A new youth exchange scheme known as the German African Youth Initiative (Deutsch-Afrikanische Jugendinitiative – DAJ) was launched in Bonn on 1 July by German Development Minister Gerd Müller and the Commissioner for Human Resources, Science and Technology at the African Union (AU) Martial De-Paul Ikounga. Dirke Köpp, head of DW’s French for Africa service, spoke to the minister about his hopes for the new scheme.
There are already a number of exchange schemes between Germany and Africa in existence. What can be expected to change in concrete terms with this German-African youth initiative?
Gerd Müller: We don’t know enough about one another. We must bring the youth of Germany, Europe and Africa together. Africa is a continent which is a hundred times bigger than Germany. It has 3,000 languages, an unbelievable diversity in culture, ethnic groups and scenery. I would like to encourage Germany’s younger generation to take a closer interest in the continent.
Let us suppose I’m a 16-year-old school student from Benin and I would like to come to Germany on this youth initiative. What would I have to do?
We are launching this scheme together with three African states, one of which is Benin. There is a selection procedure to go through and then the young people come to Germany. German teenagers and young adults will also visit the African partner countries. I would like, of course, to expand the program to include more African countries, but for that I would need the backing of individual German municipalities. Their umbrella organization – the convention of municipalities [Deutscher Städtetag] – has already assured me of its support. I expect the number of partnerships to climb from 300 to 1,000. We also want to get the German federal states involved. North Rhine Westphalia has had a partnership agreement with Ghana for some time, the same applies to the Rhineland Palatinate and Rwanda. We expect this latest project to have a growing impact.
With this initiative, you say you would like to – let me quote you here – “build bridges in order to master challenges ranging from climate protection to creating a world without hunger.” Aren’t those challenges a bit on the steep side – we are, after all, talking about a youth exchange scheme?
There are two crucial issues for Africa – and incidentally for the rest of the world. The first is food security. We should realize that the global population is growing by 250,000 every day and that the population of Africa will double in the next 30 years. That means people, in particular young people, will need food. Then there is the question of jobs. Africa needs 20 million jobs for its younger generation. This is a challenge, but also an opportunity – for Europe and Germany as well. Policy makers need to react on quite a different scale than in the past. That would also be in our own interests. If we don’t react appropriately, we will pay a high price. The recent wave of migration – the search for a brighter future by millions of young people from the African continent – is just a signal [of what could lie ahead].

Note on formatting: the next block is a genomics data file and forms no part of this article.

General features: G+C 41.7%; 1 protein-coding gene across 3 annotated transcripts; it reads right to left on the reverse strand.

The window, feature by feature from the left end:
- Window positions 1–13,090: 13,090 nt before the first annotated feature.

Should we not be concerned that some of these young people from Africa could go into hiding and remain here in Germany at the end of their stay rather than returning to their home countries?
No, we must set up structures, engage in development work [in Africa] but it has to be a bridge that can be traversed in both directions. In previous years, too many of our exchange schemes have been one-directional. 5,000 students from Cameroon study here in Germany but only a very few take the knowledge and expertise they have acquired back to their home countrry. That has got to change. German young people, German firms, must also go to Africa, and the reverse should happen as well.
The three countries taking part in this scheme are Benin, Tanzania and South Africa. Why these three?
These are the three countries in which we already have arrangements in place for youth exchange. We are now expanding these arrangements to take in tertiary education, vocational training, economic cooperation, sport and culture.
Don’t such programs make more sense than the migration partnerships on which the European Union is focusing?
I believe we must invest in Africa on quite a different scale than in the past and use the opportunities that are presented to us. There is a huge potential here – Germany is regarded by Africa’s youth in many spheres of endeavor as a role model. So much potential isn’t being utilized and the key to unlocking it is to be found in two core areas. Firstly, we must promote good governance and it is up to the African countries to deliver on this point if development is to proceed. We can supply innovation, investment in human resources, in schooling and training and the creation of jobs and value chains. Together we will master the problems and challenges.
How do you intend to stop the children of African elites from monopolizing your youth initiative?
By approaching our partners directly and not going through governments. This is the advantage of Germany’s development ministry. We already have roots, traditions, many direct contacts and partners in all these countries. These organizations won’t choose the elites, but young people with the best potential and prospects. Development needs to begin at the bottom and should be pursued more often than not outside state apparatus.
Gerd Müller, 60, has been Germany’s Minister for Development and Economic Cooperation since December 2013.